I also think his ego is wounded that he's not the leader. If he's stuck in this position how come he's not the person everybody is listening to? He has a ton of issues to sort out. That's part of why I love the guy.

Kenji isn't the only mutant on Utopia out for Hope's blood in "Generation Hope" #16. By the end of the issue a number of mutants have formed a conspiracy against her. Some of them really don't like her, but they've never actively tried to kill her. So what's going on here? Were we given a clue in the issue when Kenji says he can separate parts from himself and maintain control over those parts?

I'm not sure how much I want to spoil that. That is a clue and we explain it a bit more in #17. That said, there's a reason why he had to take some people like Scott out of the equation.

One of the most interesting figure among those that Kenji might have influenced is Magneto. What's going on with him? What does that say about Magneto that he was able to be influenced, but not Cyclops?

He certainly is a whole different level of threat. I think this suggests that Magneto has some concerns about her as the future of the mutant race, and in general that doesn't work out well for the people he think are a hindrance to it.

"Generation Hope" #16 wasn't strictly about Hope and her relationships with other characters. You also gave us a scene in the developing romantic relationship between Pixie and Gabriel Cohuelo AKA Velocidad. What does Gabriel see in Pixie? And why is he no longer romantically interested in Hope?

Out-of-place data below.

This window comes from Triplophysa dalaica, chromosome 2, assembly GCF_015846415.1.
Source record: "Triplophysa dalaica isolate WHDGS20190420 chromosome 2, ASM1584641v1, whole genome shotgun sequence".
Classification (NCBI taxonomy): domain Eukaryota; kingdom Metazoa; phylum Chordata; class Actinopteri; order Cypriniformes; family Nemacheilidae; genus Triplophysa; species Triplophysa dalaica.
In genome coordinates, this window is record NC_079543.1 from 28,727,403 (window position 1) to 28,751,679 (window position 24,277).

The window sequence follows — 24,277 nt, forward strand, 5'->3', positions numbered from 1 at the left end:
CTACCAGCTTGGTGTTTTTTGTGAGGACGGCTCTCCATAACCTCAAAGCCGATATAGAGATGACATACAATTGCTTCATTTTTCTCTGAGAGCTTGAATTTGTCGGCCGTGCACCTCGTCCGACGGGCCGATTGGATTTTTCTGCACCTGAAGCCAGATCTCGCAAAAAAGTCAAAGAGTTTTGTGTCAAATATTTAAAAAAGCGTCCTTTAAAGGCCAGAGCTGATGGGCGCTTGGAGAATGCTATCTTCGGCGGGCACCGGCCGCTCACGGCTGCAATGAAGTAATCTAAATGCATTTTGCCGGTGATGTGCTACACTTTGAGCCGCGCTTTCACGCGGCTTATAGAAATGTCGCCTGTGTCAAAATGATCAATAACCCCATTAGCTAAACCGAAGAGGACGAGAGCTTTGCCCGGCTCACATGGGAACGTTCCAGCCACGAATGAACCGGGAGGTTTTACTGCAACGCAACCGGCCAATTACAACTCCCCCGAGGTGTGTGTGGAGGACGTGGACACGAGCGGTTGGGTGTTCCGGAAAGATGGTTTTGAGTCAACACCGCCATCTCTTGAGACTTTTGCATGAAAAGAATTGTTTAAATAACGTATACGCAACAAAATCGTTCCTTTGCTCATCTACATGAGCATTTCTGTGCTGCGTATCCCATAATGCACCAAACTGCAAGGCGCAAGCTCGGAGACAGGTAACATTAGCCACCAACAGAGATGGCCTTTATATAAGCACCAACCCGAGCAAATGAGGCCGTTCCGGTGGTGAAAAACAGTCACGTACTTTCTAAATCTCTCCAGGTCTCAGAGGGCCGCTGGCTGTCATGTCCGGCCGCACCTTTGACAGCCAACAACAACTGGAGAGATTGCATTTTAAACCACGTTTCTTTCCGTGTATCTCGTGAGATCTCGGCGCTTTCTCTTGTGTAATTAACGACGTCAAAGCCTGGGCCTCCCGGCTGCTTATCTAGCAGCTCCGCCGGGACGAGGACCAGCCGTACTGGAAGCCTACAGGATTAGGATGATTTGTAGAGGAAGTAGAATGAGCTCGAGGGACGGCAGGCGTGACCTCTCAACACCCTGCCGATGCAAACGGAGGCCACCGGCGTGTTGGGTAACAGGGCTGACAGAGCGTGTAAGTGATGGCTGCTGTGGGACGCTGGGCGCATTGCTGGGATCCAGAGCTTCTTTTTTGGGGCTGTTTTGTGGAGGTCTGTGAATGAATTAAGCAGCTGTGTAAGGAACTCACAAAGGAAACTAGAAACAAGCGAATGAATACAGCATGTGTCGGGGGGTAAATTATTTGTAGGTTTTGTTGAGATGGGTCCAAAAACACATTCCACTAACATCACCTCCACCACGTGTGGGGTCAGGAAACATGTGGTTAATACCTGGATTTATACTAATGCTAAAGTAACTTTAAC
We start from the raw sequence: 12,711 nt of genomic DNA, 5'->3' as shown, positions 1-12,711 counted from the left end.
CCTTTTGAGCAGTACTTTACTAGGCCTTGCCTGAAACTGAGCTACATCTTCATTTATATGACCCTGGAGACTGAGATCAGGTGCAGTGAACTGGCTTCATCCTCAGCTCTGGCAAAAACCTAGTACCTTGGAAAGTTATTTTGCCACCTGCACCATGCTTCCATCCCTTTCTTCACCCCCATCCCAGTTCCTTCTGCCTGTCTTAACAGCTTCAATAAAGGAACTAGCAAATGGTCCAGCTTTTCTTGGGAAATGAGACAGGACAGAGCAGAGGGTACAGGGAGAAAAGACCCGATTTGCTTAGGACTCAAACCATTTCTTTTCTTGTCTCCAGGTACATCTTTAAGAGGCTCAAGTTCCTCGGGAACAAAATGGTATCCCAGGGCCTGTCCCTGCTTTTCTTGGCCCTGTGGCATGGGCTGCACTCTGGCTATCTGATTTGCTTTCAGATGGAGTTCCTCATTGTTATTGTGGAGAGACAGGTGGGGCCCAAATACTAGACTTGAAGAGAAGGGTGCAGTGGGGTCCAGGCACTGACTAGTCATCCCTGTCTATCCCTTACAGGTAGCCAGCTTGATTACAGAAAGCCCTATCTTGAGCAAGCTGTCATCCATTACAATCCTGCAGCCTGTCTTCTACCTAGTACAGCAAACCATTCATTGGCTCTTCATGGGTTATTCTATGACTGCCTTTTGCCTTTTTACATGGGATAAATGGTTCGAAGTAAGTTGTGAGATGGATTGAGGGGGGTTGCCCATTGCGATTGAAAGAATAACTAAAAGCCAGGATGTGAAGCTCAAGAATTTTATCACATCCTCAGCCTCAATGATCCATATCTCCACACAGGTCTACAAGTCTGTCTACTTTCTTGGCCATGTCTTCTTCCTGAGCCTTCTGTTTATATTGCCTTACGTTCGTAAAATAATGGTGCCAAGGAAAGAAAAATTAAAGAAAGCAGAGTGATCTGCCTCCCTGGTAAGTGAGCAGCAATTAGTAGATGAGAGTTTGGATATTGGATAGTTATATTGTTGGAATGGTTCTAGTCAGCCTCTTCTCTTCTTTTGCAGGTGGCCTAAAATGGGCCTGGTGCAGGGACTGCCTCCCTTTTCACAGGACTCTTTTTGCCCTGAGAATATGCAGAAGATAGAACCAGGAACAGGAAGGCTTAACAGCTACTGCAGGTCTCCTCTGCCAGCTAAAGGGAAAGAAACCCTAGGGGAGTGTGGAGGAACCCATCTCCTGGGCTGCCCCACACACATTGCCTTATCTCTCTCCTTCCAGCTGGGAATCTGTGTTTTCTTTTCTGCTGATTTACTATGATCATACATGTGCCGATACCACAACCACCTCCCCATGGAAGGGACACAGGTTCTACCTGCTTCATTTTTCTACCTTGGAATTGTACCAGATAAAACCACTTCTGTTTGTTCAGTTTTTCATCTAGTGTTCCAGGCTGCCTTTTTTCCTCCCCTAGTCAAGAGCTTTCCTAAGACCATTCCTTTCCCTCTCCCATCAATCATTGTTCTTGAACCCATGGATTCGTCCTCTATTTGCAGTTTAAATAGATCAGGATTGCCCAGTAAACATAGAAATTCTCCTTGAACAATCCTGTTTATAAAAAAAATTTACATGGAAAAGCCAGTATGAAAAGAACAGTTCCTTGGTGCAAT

Never underestimate the charm-effect of an accent, particularly any of the UK ones. [Laughs] But Pixie is charming, cute, and has been on Utopia longer. So thinking back to high school what person wouldn't feel totally awesome dating an upper classman?

In terms of Gabriel's feelings for Hope, I think it was a struggle in the first place for him to make any ground with her.

Also, there's been allusions in what Kieron Gillen wrote and I've been operating under the assumption that this is true -- so we can just make it canon right now in the interview. To a certain extent, Gabriel's initial interest in Hope was part of her influence on them.